The Leuven Hundreds

Portraits of a city's people, today

We’ve joined forces with Leuven to highlight 100 local people, places and projects that contribute towards making the city what it is today. From artists and architects to producers and professors, these are the driving forces powering Leuven forward one ingenious initiative at a time.

Barbara Baert

Barbara Baert

Professor of History of Art, KU Leuven (1967)

Can you describe what you do?

I’m Professor of History of Art at KU Leuven. My expertise is mainly situated in Medieval Art, with interests in considering the iconological approach to the visual medium – the contexts and traditions in which artistic expressions emerge. I like to address this visual medium with both general and specific questions, to unfold its interaction with the humankind as such: its desires, fears, and longings. For me, the history of art is all about awakening an object and making it aware of its inner senses; in respect to its past, present and future. Overall, my academic base here in Leuven provides me with the opportunities and freedom to further develop my scientific approaches; as was made evident last year, when I was honoured with the prestigious national science award, the Francqui Prize.

How do you perceive Leuven?

My constant interactions with this vivid student town always keeps me alert, allowing me to express myself to the fullest. I’m able to recognize Leuven’s swift dynamics in its ever-renewing populations. Indeed, the interactions between M-Museum, the University and the new stakeholders in the Vaartkom neighbourhood stimulate me to integrate my academic work into the melting pot of the cultural fields found here.

What would you say is Leuven’s main appeal as a city? What gives it its edge?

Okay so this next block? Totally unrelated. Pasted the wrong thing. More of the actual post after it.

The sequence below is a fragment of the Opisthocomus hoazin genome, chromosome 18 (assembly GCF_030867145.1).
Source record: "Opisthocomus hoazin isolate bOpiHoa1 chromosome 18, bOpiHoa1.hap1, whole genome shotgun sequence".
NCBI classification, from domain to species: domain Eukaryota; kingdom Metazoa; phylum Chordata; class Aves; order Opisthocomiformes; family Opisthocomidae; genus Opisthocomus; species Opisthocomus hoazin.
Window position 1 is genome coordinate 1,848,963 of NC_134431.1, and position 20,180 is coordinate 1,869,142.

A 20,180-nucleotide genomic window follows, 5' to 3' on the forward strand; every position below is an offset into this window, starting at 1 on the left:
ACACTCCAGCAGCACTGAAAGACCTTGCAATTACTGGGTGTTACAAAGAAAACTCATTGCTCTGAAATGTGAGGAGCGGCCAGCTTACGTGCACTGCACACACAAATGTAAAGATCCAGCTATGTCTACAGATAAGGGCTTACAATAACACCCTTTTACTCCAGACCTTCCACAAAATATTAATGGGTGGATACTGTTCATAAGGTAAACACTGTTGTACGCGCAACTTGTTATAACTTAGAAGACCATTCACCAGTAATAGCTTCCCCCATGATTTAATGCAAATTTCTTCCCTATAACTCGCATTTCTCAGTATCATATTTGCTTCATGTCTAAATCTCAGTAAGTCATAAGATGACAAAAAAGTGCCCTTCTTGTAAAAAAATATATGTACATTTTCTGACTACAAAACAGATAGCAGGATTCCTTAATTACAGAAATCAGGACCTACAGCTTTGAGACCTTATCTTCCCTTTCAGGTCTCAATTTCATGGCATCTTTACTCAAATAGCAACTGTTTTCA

Leuven has always held a particular joy for any possibilities, without being blasé. It has a no-nonsense mentality without being hesitant or reluctant towards new ideas and creativities.

Leuven’s definitely not had any narrowing impact on me – on the contrary, it invites me to keep on emancipating my views on work and life.

How has Leuven contributed to making you who you are today? What role has the city played in shaping your outlook and career?

With its many top-notch libraries, discussion platforms and public debates, its outstanding rectors as well as international publishing houses, Leuven has definitely shaped my critical sense and provided me with the necessary freedom to develop my own methodologies and scientific personality. I would say that professionally speaking, Leuven kept the frontiers open for me, internationally as well as emotionally. Leuven’s definitely not had any narrowing impact on me – on the contrary, it invites me to keep on emancipating my views on work and life.

On a personal level, what would you like to see more of in the city? What could it do better?

As a mother of two sons, the city of Leuven has the right “shape”; and from a practical perspective it’s still “embraceable”. For one, I don’t drive, and instead walk a good few miles everyday: to my office at the Faculty of Arts, picking up my kids from school, going shopping, and such. One idea might be to develop even more car-free zones. Leuven has its fair share of traffic issues – especially in the city centre – but I know the City is working on it.

If you had to take out-of-towners to one place that truly symbolises the city, what would it be?

As an art historian, I would take them to M-Museum, to St. Peters’ Church to admire Dirk Bout’s Last Supper – still in situ since the 15th century – and afterwards I would have a meal enjoying the excellent local cuisine. I would follow this with a walk to enjoy the silence of the beautifully restored Groot Begijnhof beguinage. But Leuven also has plenty of interesting architecture, and let’s not forget the many alleyways, hidden parks and gardens either.